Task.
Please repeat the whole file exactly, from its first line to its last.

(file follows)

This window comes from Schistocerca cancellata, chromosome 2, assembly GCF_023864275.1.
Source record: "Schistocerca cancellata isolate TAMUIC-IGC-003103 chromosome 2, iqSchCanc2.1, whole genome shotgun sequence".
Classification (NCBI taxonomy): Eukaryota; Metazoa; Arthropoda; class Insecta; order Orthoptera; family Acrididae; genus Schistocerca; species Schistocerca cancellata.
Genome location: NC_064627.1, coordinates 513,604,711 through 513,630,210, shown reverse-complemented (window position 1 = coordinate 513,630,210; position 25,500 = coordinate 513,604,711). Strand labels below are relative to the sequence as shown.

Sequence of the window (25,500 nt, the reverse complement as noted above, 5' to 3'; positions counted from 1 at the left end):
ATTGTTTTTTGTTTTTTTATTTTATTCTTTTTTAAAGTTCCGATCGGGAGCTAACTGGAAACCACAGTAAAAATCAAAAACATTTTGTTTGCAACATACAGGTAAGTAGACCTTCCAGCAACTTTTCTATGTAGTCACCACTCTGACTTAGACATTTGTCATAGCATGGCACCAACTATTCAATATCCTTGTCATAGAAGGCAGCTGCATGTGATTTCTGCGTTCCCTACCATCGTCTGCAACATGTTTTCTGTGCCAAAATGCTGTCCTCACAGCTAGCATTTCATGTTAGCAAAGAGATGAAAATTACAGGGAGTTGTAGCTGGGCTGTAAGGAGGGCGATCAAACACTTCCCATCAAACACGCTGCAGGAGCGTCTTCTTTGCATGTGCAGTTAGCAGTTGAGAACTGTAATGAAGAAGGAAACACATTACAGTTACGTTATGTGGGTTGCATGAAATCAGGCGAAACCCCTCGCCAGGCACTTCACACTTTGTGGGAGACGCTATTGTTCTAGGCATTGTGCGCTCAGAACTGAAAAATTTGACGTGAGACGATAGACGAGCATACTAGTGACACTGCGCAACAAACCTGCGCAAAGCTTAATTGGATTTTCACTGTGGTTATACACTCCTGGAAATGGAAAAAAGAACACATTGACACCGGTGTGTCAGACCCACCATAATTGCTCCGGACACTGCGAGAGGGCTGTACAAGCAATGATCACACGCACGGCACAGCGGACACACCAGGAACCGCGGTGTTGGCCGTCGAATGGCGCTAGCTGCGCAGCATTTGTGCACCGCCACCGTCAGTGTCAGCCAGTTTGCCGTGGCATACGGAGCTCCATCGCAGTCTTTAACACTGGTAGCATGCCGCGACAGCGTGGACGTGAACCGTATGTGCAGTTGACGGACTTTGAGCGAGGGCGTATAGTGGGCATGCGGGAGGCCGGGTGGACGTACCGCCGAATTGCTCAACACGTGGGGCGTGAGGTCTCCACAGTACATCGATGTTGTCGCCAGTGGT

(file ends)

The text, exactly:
This window comes from Schistocerca cancellata, chromosome 2, assembly GCF_023864275.1.
Source record: "Schistocerca cancellata isolate TAMUIC-IGC-003103 chromosome 2, iqSchCanc2.1, whole genome shotgun sequence".
Classification (NCBI taxonomy): Eukaryota; Metazoa; Arthropoda; class Insecta; order Orthoptera; family Acrididae; genus Schistocerca; species Schistocerca cancellata.
Genome location: NC_064627.1, coordinates 513,604,711 through 513,630,210, shown reverse-complemented (window position 1 = coordinate 513,630,210; position 25,500 = coordinate 513,604,711). Strand labels below are relative to the sequence as shown.

Sequence of the window (25,500 nt, the reverse complement as noted above, 5' to 3'; positions counted from 1 at the left end):
ATTGTTTTTTGTTTTTTTATTTTATTCTTTTTTAAAGTTCCGATCGGGAGCTAACTGGAAACCACAGTAAAAATCAAAAACATTTTGTTTGCAACATACAGGTAAGTAGACCTTCCAGCAACTTTTCTATGTAGTCACCACTCTGACTTAGACATTTGTCATAGCATGGCACCAACTATTCAATATCCTTGTCATAGAAGGCAGCTGCATGTGATTTCTGCGTTCCCTACCATCGTCTGCAACATGTTTTCTGTGCCAAAATGCTGTCCTCACAGCTAGCATTTCATGTTAGCAAAGAGATGAAAATTACAGGGAGTTGTAGCTGGGCTGTAAGGAGGGCGATCAAACACTTCCCATCAAACACGCTGCAGGAGCGTCTTCTTTGCATGTGCAGTTAGCAGTTGAGAACTGTAATGAAGAAGGAAACACATTACAGTTACGTTATGTGGGTTGCATGAAATCAGGCGAAACCCCTCGCCAGGCACTTCACACTTTGTGGGAGACGCTATTGTTCTAGGCATTGTGCGCTCAGAACTGAAAAATTTGACGTGAGACGATAGACGAGCATACTAGTGACACTGCGCAACAAACCTGCGCAAAGCTTAATTGGATTTTCACTGTGGTTATACACTCCTGGAAATGGAAAAAAGAACACATTGACACCGGTGTGTCAGACCCACCATAATTGCTCCGGACACTGCGAGAGGGCTGTACAAGCAATGATCACACGCACGGCACAGCGGACACACCAGGAACCGCGGTGTTGGCCGTCGAATGGCGCTAGCTGCGCAGCATTTGTGCACCGCCACCGTCAGTGTCAGCCAGTTTGCCGTGGCATACGGAGCTCCATCGCAGTCTTTAACACTGGTAGCATGCCGCGACAGCGTGGACGTGAACCGTATGTGCAGTTGACGGACTTTGAGCGAGGGCGTATAGTGGGCATGCGGGAGGCCGGGTGGACGTACCGCCGAATTGCTCAACACGTGGGGCGTGAGGTCTCCACAGTACATCGATGTTGTCGCCAGTGGT